A huge discrepancy between the number of patients on the waiting list for organ transplants and the actual available donors has led to search for alternative approaches to substitute compromised or missing tissues and organs. Tissue engineering is a promising alternative to organ transplantation with the aim to fabricate functional organs through the use of biological or biocompatible scaffolds. Nanogels made from self-assembling ultrashort peptides are promising biomaterials for a variety of biomedical applications. Our group at KAUST is interested in the development of novel synthetic peptide-based biomaterials that combine the advantages of both natural and synthetic hydrogels for various applications. In this study, we have investigated two compounds of a novel class of rationally designed ultrashort peptides, Ac-IVFK-NH2 (Ac-Ile-Val-Phe-Lys-NH2) and Ac-IVZK-NH2 (Ac-Ile-Val-Cha-Lys-NH2). These compounds have an innate tendency to self-assemble into nanofibrous hydrogels which can be used as 3D scaffolds, for example for the fabrication of 3D skin grafts for wound healing. We have evaluated the efficacy of the peptide scaffolds in treating full-thickness wounds in minipigs. Additionally, we assessed the ability of these scaffolds in supporting skeletal muscle tissue proliferation and differentiation. We found that our innovative nanogels supported a substantial increase in human dermal fibroblast and myoblast growth and cells viability, and supported myoblast differentiation.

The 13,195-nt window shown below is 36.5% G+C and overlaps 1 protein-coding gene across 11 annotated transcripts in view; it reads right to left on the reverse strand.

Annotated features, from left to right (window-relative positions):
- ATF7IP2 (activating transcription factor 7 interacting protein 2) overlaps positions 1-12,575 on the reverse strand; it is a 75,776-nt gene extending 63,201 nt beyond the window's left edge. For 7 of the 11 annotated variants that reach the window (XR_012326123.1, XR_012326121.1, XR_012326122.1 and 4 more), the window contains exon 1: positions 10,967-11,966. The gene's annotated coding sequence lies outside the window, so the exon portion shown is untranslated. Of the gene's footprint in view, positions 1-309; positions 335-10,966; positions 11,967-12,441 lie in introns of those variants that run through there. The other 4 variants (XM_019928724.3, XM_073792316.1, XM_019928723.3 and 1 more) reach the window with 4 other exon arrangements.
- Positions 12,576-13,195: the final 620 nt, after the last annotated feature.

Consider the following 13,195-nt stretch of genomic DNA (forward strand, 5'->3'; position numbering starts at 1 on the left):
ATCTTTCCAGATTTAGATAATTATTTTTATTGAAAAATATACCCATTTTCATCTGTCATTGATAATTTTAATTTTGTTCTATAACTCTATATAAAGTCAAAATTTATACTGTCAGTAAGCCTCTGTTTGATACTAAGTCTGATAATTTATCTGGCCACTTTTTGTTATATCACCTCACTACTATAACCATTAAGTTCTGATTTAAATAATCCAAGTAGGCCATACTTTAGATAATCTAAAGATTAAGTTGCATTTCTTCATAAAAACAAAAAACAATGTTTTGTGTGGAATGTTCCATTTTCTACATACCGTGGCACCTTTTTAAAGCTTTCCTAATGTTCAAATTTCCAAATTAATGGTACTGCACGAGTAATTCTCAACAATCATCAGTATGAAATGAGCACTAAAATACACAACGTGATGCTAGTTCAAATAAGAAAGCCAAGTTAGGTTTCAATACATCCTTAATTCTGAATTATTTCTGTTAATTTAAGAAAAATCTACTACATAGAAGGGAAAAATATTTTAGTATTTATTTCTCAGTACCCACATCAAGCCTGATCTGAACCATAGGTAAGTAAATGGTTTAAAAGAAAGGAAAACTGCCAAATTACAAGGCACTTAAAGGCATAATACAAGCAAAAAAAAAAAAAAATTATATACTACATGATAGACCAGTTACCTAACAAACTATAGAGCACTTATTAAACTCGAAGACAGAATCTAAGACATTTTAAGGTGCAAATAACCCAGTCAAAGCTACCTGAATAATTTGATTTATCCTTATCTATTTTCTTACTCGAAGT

Also, microscopic observation of the direct contact of keratinocytes and fibroblasts revealed enhancement in keratinocytes proliferation. In addition, we demonstrated the ability of human umbilical vein endothelial cells to form tube like structure within peptide nanogels using immunofluorescence staining. Moreover, we successfully produced artificial 3D vascularized skin substitutes using these peptide scaffolds.
We selected these peptide nanogels and were able to produce in situ silver nanoparticles within the nanogels, solely through UV irradiation, with no reducing agent present. We then assessed the efficacy of the silver nanoparticle-containing peptide nanogels on minipigs with full-thickness excision wounds. The application of the peptide nanogels on full thickness minipig wounds demonstrated that the scaffolds were biocompatible and did not trigger wound inflammation, and thus safe for topical application. The effect of nanogels, both with and without the addition of the silver nanoparticles, revealed that the scaffold itself has a high potential to act as an antibacterial agent. Interestingly, the effect of the peptide nanogels on wound closure was comparable to that of standard care hydrogels.
Furthermore, we have demonstrated that both peptides can act as printable bioinks which opens up the possibility of 3D bioprinting of different cell types in the future. We believe that the described results represent an advancement in the context of engineering skin and skeletal muscle tissue, thereby providing the opportunity to rebuild missing, failing, or damaged parts.
|Date of Award
- Biological, Environmental Sciences and Engineering
|Charlotte Hauser (Supervisor)